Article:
Working from the Inside Out: How the Fish Innovation Lab Helps Partners Integrate Gender in Their Activities
As part of its crosscutting theme on mainstreaming gender equity and youth inclusion, the Feed the Future Innovation Lab for Fish develops resources, trainings, tools and communications to assist its partners in advancing gender-responsive aquaculture and fisheries development. In October 2020, the Fish Innovation Lab’s gender and youth equity specialists, Kathleen Ragsdale and Mary Read-Wahidi, administered a survey called the Gender Responsive Aquaculture/Fisheries Development Assessment (GRADA-FIL) to Fish Innovation Lab teams to measure gender inclusion in the lab’s research portfolio. Ragsdale and Read-Wahidi have synthesized the results of the survey in a four-part series of briefs.
“The GRADA-FIL helps provide a snapshot of how Fish Innovation Lab teams are addressing common gender barriers in aquaculture and fisheries, as well as how they are incorporating gender-responsive approaches in their research activities and within their teams,” said Ragsdale. “This information is critical to help us identify ways we can provide support to teams and help them develop their capacity in this area.”
The first brief in the series highlights findings based on the responses of the Fish Innovation Lab’s one-year Quick Start projects, which were implemented from 2019-2020. The second, third and fourth briefs highlight findings from current Fish Innovation Lab subawardees, who just received funding and were starting to plan their activities when the survey was administered in October 2020. This timing meant the respondents were well-positioned to reflect on barriers they might encounter as they implemented their work and how they planned to incorporate gender-responsive research activities into their research plans.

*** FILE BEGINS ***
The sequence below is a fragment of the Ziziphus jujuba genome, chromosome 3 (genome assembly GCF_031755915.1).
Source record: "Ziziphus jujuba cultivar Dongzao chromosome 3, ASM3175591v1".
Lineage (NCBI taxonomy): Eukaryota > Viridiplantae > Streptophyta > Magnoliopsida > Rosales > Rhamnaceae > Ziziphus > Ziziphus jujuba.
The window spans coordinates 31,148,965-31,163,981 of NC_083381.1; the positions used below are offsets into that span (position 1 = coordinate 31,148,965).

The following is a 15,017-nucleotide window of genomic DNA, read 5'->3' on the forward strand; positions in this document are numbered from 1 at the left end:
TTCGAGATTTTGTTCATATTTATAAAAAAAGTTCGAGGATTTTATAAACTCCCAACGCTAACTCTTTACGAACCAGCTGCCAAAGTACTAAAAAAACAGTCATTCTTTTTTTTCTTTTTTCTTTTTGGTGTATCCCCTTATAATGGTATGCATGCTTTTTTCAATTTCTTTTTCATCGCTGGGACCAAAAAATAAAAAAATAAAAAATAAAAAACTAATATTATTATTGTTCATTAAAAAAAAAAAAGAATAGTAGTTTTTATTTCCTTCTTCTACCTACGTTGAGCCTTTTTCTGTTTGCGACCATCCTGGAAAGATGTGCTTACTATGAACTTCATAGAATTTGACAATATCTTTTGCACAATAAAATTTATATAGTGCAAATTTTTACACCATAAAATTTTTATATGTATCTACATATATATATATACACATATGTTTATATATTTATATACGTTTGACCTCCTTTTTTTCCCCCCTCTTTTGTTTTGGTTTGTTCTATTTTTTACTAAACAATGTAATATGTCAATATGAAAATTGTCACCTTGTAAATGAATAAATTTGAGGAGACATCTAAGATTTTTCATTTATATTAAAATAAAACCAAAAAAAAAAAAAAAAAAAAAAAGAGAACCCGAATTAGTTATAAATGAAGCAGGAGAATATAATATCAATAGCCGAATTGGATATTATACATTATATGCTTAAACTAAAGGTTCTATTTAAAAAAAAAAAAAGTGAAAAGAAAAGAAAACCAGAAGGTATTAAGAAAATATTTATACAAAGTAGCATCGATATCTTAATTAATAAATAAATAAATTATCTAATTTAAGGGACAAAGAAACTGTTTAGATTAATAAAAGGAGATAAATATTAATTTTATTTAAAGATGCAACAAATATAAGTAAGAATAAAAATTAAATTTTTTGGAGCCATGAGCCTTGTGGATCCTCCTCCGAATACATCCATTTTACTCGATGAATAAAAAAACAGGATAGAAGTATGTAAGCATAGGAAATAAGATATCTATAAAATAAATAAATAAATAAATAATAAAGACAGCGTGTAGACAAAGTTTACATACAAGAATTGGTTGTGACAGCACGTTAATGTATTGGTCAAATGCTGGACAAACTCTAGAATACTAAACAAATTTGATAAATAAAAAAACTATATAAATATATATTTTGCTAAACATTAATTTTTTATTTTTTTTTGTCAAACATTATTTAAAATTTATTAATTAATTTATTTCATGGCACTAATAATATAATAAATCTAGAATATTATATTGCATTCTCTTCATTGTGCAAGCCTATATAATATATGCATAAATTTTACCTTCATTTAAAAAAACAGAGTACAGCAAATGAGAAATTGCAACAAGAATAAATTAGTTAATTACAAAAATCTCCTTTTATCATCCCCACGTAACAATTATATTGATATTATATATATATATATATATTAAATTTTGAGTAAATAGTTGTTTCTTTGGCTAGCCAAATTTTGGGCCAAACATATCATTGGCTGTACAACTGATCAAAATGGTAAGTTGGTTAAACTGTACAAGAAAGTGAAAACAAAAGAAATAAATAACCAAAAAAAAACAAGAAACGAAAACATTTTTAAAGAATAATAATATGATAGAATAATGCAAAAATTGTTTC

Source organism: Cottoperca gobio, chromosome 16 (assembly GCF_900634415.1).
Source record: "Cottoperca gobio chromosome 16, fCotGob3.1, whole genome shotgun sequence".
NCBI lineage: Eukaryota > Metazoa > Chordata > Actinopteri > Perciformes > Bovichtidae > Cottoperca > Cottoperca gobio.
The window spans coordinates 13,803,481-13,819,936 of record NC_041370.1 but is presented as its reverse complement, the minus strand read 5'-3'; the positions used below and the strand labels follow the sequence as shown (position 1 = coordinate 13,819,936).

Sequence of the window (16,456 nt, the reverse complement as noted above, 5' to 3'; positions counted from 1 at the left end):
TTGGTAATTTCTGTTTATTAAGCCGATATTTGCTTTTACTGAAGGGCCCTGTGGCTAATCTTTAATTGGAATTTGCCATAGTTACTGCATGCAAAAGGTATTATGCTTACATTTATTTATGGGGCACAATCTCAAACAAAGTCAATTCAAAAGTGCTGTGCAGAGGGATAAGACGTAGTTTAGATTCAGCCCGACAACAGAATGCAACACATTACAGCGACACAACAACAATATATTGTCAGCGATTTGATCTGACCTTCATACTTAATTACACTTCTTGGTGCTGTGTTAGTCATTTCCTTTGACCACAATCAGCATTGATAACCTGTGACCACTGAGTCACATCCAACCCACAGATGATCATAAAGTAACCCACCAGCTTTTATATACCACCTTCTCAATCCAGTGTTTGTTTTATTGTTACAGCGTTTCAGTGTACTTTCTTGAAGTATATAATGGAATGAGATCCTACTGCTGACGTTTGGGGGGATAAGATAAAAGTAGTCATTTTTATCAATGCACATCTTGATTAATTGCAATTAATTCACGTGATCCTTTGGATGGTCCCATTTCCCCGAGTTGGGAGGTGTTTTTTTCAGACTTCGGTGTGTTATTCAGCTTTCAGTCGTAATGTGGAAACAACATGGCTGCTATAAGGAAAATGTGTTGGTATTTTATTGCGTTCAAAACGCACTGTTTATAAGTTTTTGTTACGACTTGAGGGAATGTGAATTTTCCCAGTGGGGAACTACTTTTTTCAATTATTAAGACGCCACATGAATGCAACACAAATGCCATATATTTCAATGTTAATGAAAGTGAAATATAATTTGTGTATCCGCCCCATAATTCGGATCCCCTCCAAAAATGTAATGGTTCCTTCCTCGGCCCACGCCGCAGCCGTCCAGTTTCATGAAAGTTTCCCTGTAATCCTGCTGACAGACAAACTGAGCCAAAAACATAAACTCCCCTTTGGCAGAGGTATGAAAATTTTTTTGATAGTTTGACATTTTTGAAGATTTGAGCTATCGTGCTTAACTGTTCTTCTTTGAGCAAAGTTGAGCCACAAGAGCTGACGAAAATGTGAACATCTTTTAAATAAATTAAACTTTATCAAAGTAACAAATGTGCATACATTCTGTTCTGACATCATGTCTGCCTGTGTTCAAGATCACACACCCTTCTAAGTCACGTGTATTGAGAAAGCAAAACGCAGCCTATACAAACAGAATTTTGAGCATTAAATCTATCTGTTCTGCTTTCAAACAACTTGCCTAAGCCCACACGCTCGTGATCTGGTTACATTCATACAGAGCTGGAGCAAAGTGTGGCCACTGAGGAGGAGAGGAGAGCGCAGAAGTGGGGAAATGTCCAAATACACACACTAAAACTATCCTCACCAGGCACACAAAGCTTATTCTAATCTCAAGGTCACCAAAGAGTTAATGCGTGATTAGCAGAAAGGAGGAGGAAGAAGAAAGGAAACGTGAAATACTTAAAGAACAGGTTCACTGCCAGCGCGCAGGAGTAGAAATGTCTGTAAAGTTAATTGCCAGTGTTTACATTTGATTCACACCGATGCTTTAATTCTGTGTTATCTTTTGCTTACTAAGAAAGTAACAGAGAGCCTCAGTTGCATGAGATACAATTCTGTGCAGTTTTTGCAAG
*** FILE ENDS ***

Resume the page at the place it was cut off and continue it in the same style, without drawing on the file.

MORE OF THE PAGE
Successes and Challenges from One-Year Quick Start Activities
The first brief highlights successes and challenges shared by the Fish Innovation Lab’s one-year Quick Start projects. Common themes include successes in collecting gender-disaggregated data, recruiting women to participate in projects, highlighting gender issues in reports and policy recommendations, and increasing women’s access to resources and trainings. However, some Quick Start projects also reported challenges in these same areas. These results suggest that the Quick Start respondents may be able to share first-hand experiences with other Fish Innovation Lab teams to help them navigate common challenges in implementing gender-responsive aquaculture and fisheries activities.
Identifying Common Gender Barriers
The second brief focuses on Fish Innovation Lab teams’ responses to GRADA-FIL questions about common gender barriers that may be at play at research sites where their activities are being conducted. Respondents reported several gender barriers operating where they conduct research on aquaculture and fisheries value chains, including that women lack access to the same decision-making power as men, women have less involvement in governance and/or comanagement than men, and women have fewer economic and training opportunities than men.
The results also suggest a potential need for increased awareness of common gender barriers occurring in aquaculture and fisheries sectors. For example, more than 50% of respondents reported that they did not know if women may be exploited across aquaculture and fisheries value chains, such as through “sex for fish” exchanges controlled by male fishers and/or fish brokers, or if women experience more postharvest losses or lower yields from aquaculture and fisheries production as compared to men in their research sites.
“The results from this portion of the GRADA-FIL help us get a more complete picture of how teams are thinking about gender barriers in their activities,” said Read-Wahidi. “Our findings suggest that many of the teams are aware of inequities between women and men throughout the aquaculture and fisheries value chains, but there are still specific gender issues that they have not considered or come across in their work. That helps us map out key areas to focus on when working with the teams to ensure their activities are truly gender responsive.”